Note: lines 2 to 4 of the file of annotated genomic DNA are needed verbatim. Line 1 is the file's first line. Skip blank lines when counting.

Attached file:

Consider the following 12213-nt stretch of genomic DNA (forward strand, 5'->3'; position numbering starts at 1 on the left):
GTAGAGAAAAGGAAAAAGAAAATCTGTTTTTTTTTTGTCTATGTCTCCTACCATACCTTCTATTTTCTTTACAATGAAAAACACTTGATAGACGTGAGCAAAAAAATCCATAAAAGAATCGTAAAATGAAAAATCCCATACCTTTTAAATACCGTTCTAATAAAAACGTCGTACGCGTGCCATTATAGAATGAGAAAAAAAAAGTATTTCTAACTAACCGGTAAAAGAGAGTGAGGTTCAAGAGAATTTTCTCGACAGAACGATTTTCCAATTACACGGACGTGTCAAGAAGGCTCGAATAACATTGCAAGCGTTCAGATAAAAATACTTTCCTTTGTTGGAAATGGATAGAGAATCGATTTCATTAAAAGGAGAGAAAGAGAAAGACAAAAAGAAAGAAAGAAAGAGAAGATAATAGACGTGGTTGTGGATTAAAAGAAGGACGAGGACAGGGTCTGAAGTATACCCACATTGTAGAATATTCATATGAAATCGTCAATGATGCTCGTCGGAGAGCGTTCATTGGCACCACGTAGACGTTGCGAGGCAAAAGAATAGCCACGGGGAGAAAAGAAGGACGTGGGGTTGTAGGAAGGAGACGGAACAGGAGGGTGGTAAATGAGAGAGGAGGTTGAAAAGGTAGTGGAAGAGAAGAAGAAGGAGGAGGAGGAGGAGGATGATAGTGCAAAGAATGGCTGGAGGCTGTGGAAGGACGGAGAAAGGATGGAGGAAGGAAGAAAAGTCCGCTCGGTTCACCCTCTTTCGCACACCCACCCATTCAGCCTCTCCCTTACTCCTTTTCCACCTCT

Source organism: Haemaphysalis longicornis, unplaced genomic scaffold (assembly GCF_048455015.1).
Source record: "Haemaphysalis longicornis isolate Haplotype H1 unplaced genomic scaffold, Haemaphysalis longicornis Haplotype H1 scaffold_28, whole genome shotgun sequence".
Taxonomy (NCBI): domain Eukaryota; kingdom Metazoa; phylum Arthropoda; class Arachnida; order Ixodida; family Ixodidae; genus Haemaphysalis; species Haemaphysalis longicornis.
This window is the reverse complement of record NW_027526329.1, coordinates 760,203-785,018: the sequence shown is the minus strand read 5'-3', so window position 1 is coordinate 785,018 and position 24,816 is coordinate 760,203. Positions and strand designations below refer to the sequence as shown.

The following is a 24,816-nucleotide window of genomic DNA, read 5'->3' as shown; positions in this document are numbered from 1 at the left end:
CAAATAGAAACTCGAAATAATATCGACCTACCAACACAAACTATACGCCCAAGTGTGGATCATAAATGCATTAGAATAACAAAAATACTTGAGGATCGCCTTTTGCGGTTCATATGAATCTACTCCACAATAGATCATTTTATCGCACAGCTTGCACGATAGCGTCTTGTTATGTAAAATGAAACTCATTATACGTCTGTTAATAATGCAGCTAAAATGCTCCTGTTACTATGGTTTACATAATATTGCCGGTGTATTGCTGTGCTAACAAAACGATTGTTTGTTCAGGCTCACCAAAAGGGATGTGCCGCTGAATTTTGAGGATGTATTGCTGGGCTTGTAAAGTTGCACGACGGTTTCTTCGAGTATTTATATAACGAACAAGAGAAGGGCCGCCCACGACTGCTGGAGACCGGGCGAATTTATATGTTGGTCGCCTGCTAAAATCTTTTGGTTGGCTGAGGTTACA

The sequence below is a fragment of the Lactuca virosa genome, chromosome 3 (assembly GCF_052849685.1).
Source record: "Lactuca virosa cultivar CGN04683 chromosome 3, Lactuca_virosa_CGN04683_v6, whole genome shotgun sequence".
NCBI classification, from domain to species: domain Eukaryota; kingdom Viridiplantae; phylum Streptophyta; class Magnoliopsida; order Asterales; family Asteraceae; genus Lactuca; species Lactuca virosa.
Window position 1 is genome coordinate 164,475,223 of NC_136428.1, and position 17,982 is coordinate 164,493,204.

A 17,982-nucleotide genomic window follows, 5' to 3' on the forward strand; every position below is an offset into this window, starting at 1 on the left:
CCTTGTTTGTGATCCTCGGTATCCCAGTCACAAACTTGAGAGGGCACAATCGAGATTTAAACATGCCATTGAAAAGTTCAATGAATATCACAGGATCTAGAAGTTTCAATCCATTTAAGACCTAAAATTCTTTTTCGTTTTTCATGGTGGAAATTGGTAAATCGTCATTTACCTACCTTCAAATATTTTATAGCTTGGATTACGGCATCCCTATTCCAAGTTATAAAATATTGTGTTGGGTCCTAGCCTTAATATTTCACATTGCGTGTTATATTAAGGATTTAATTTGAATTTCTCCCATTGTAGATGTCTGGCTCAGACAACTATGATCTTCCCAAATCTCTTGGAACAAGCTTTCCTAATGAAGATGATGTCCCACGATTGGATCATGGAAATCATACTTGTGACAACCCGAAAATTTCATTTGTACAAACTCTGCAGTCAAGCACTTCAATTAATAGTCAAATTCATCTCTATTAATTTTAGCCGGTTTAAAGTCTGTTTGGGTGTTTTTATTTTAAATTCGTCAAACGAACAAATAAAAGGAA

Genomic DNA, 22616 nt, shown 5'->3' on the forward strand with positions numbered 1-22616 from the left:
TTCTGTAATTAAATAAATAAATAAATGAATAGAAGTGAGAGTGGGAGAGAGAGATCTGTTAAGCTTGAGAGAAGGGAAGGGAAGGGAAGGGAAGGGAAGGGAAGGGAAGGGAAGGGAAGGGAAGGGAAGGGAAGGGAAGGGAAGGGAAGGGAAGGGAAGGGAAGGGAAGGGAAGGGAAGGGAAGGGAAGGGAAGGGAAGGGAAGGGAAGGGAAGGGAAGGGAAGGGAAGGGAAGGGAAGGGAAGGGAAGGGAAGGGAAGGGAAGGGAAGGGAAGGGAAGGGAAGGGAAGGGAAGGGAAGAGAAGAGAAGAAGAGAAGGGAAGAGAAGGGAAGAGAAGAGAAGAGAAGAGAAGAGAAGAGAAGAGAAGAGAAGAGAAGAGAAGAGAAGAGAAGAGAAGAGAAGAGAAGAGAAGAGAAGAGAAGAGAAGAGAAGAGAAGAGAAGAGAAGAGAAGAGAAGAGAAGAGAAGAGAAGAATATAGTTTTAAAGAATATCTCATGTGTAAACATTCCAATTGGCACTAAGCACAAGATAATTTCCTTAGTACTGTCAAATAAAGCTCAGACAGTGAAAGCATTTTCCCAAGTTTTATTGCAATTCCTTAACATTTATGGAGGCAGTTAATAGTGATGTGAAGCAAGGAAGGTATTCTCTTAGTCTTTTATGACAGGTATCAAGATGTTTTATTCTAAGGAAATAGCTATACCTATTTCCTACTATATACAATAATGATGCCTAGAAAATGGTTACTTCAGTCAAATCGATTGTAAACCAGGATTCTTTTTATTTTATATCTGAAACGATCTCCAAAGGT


GTAGAGAAAAGGAAAAAGAAAATCTGTTTTTTTTTTGTCTATGTCTCCTACCATACCTTCTATTTTCTTTACAATGAAAAACACTTGATAGACGTGAGCAAAAAAATCCATAAAAGAATCGTAAAATGAAAAATCCCATACCTTTTAAATACCGTTCTAATAAAAACGTCGTACGCGTGCCATTATAGAATGAGAAAAAAAAAGTATTTCTAACTAACCGGTAAAAGAGAGTGAGGTTCAAGAGAATTTTCTCGACAGAACGATTTTCCAATTACACGGACGTGTCAAGAAGGCTCGAATAACATTGCAAGCGTTCAGATAAAAATACTTTCCTTTGTTGGAAATGGATAGAGAATCGATTTCATTAAAAGGAGAGAAAGAGAAAGACAAAAAGAAAGAAAGAAAGAGAAGATAATAGACGTGGTTGTGGATTAAAAGAAGGACGAGGACAGGGTCTGAAGTATACCCACATTGTAGAATATTCATATGAAATCGTCAATGATGCTCGTCGGAGAGCGTTCATTGGCACCACGTAGACGTTGCGAGGCAAAAGAATAGCCACGGGGAGAAAAGAAGGACGTGGGGTTGTAGGAAGGAGACGGAACAGGAGGGTGGTAAATGAGAGAGGAGGTTGAAAAGGTAGTGGAAGAGAAGAAGAAGGAGGAGGAGGAGGAGGATGATAGTGCAAAGAATGGCTGGAGGCTGTGGAAGGACGGAGAAAGGATGGAGGAAGGAAGAAAAGTCCGCTCGGTTCACCCTCTTTCGCACACCCACCCATTCAGCCTCTCCCTTACTCCTTTTCCACCTCT

Source organism: Haemaphysalis longicornis, unplaced genomic scaffold (assembly GCF_048455015.1).
Source record: "Haemaphysalis longicornis isolate Haplotype H1 unplaced genomic scaffold, Haemaphysalis longicornis Haplotype H1 scaffold_28, whole genome shotgun sequence".